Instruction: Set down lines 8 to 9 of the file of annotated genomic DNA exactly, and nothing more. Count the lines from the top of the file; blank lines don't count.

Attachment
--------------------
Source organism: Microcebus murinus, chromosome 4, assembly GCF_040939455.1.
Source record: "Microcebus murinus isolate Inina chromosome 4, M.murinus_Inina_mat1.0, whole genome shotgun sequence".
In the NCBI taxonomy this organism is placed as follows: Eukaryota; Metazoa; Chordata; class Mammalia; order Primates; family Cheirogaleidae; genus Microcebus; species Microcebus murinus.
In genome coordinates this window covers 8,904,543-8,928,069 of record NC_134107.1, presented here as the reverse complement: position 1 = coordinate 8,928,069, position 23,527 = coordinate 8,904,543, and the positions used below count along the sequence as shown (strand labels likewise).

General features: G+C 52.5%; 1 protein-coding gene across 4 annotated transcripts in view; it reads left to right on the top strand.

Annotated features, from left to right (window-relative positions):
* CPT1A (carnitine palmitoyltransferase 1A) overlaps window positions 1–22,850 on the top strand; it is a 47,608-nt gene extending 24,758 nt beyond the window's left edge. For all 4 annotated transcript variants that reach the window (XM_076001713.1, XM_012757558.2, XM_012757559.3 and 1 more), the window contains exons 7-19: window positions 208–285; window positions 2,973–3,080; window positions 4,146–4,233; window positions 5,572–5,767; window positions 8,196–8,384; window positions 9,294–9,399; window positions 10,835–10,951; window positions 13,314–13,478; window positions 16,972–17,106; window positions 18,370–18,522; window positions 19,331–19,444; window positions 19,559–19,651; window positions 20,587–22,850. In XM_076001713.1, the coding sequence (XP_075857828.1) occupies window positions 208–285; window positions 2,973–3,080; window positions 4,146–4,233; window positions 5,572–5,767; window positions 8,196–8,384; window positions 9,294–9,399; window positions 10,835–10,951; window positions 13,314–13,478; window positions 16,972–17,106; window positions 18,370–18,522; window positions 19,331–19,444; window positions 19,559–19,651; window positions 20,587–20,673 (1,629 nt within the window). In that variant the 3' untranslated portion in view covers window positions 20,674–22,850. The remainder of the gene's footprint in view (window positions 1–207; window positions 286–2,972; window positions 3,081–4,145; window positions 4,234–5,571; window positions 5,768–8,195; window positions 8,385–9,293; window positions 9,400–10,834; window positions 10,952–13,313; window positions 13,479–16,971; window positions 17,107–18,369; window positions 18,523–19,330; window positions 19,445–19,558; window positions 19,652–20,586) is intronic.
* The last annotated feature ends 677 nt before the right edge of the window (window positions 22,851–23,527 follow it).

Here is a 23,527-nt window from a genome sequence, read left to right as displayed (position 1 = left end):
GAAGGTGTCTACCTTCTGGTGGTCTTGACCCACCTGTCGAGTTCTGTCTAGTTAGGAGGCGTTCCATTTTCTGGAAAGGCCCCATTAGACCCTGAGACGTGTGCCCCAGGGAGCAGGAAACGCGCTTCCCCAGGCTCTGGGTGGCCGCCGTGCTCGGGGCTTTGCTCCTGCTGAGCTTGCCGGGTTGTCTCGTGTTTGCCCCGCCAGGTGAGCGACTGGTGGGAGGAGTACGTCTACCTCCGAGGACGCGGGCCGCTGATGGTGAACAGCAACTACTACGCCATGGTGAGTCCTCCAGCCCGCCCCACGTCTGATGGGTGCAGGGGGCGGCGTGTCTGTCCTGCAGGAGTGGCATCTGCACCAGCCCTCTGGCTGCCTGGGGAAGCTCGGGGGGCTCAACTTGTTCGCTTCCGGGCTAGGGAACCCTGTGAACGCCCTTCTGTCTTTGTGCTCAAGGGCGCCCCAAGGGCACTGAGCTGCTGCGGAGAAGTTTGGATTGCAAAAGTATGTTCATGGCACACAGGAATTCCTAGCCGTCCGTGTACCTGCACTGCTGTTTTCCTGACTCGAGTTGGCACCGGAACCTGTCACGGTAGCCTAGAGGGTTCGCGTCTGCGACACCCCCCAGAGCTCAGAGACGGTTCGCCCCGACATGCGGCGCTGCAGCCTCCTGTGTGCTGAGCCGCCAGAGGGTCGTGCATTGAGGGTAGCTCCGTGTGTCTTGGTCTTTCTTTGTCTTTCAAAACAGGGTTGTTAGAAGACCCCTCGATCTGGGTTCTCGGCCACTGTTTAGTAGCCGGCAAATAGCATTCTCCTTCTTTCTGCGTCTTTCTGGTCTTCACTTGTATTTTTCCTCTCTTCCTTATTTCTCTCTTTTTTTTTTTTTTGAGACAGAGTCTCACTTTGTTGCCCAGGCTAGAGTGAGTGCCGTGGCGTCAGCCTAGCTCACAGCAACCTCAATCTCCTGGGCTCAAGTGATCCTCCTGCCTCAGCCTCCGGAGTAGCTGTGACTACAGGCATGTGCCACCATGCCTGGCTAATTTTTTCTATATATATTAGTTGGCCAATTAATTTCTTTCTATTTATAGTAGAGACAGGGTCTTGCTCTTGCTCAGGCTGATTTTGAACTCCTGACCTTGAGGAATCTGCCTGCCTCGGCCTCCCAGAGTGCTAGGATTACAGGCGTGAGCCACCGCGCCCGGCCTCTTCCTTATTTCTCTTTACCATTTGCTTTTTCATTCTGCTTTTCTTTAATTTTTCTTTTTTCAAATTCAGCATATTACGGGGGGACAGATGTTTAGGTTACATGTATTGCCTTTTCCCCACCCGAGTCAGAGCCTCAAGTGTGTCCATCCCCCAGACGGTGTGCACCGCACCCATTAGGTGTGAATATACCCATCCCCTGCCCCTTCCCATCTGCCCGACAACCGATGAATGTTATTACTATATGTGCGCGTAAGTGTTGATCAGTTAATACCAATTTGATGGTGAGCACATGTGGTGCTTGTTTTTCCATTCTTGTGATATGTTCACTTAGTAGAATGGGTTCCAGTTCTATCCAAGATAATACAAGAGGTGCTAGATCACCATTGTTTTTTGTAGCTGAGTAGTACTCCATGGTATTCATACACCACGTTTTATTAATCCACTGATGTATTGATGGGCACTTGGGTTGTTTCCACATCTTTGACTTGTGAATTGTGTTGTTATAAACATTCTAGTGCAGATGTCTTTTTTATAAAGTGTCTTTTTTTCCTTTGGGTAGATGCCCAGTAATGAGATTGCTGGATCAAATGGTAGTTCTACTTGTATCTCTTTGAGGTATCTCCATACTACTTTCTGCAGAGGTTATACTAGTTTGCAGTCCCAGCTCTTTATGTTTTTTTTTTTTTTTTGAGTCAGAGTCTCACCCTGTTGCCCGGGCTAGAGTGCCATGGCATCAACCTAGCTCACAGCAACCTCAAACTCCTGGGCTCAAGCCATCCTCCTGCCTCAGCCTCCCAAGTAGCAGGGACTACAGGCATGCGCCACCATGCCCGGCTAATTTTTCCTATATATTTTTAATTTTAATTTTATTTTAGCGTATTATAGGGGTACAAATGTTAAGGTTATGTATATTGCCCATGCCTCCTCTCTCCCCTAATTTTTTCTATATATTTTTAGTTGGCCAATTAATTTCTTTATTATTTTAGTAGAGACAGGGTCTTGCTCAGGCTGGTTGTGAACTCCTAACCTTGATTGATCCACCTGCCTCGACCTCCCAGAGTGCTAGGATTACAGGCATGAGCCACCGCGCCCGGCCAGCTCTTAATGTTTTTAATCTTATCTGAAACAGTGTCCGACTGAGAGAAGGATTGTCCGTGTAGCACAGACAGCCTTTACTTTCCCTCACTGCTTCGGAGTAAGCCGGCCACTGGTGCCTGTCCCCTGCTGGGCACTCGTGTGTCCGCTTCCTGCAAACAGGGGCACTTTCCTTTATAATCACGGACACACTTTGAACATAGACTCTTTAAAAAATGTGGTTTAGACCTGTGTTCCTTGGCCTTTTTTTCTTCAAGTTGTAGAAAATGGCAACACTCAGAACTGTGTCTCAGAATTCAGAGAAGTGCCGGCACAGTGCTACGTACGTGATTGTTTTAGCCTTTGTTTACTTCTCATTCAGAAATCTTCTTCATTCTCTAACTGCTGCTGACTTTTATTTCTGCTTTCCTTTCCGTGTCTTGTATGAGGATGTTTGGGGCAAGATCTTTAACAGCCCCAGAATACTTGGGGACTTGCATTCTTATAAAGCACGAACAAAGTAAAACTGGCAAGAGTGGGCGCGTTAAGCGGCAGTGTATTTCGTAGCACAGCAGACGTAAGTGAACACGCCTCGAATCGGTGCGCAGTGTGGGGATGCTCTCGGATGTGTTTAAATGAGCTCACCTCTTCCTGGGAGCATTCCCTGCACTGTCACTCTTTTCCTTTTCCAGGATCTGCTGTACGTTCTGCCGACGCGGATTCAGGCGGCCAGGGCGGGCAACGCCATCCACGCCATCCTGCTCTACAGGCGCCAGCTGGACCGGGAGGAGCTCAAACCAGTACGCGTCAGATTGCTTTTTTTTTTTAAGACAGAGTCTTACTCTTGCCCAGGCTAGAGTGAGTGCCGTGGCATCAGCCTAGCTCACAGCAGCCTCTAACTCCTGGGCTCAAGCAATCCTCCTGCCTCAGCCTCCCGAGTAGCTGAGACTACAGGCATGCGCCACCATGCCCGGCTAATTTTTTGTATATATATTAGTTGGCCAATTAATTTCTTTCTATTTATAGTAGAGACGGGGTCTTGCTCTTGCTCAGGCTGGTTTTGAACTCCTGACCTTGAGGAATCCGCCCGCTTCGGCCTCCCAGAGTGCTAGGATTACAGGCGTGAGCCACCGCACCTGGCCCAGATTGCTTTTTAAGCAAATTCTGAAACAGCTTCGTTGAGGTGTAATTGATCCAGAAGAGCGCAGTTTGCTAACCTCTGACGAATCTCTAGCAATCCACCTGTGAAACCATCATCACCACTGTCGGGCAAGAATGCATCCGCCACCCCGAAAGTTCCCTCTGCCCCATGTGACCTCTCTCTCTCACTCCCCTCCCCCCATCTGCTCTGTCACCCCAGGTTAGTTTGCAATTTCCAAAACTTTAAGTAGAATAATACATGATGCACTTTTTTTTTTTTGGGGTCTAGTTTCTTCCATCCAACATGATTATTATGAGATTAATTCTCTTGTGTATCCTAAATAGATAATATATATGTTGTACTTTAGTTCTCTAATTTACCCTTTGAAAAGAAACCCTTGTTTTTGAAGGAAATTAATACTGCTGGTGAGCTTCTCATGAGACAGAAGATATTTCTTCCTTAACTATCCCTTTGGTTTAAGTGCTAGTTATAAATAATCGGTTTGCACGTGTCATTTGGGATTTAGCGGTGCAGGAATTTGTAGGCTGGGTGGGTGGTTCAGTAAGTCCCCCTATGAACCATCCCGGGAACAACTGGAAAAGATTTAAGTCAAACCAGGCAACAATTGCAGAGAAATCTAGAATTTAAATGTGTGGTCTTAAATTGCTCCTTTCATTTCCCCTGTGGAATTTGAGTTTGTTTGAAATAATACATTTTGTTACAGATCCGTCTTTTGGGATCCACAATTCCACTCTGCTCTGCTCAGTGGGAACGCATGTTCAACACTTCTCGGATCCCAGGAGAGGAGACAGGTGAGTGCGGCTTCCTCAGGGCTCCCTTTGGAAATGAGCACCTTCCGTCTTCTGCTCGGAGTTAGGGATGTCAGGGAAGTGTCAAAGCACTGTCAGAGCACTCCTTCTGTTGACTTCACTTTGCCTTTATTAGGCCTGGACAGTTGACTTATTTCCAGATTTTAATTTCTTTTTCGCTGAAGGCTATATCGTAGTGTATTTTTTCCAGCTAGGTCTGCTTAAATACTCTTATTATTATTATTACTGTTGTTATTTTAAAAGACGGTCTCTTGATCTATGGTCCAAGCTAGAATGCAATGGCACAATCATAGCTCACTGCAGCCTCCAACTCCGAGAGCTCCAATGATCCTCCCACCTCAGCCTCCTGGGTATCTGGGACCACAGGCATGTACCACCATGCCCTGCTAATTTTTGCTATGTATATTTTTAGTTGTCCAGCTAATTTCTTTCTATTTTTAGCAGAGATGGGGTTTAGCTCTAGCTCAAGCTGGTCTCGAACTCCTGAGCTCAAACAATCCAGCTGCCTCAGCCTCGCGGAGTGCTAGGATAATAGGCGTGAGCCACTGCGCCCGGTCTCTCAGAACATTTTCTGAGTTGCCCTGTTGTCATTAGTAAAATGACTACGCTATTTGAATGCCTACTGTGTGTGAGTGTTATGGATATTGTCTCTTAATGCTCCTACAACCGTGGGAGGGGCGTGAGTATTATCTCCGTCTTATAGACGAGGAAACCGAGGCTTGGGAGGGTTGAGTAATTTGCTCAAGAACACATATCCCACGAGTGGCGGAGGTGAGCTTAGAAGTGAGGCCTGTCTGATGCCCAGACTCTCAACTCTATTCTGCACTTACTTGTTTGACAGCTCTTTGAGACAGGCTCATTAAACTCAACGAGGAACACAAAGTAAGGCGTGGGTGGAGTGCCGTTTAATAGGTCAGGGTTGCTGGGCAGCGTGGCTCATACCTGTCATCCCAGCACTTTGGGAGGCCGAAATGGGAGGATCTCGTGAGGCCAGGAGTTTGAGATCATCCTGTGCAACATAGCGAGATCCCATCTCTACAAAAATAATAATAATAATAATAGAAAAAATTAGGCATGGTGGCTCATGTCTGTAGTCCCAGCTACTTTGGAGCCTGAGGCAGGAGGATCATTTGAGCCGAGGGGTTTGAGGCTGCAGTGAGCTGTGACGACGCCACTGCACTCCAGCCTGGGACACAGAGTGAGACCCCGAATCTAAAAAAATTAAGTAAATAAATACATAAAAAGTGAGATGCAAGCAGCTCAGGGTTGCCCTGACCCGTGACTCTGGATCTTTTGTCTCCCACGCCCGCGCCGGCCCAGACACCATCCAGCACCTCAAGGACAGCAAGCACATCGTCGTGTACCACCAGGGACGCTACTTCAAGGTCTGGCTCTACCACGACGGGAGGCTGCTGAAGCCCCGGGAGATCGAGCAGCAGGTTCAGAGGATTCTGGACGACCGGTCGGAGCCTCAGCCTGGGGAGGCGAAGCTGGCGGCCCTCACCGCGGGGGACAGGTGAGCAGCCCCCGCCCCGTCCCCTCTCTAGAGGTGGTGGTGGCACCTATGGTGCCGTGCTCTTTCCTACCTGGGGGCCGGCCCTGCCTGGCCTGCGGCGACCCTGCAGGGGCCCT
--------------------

* The last annotated feature ends 677 nt before the right edge of the window (window positions 22,851–23,527 follow it).

Here is a 23,527-nt window from a genome sequence, read left to right as displayed (position 1 = left end):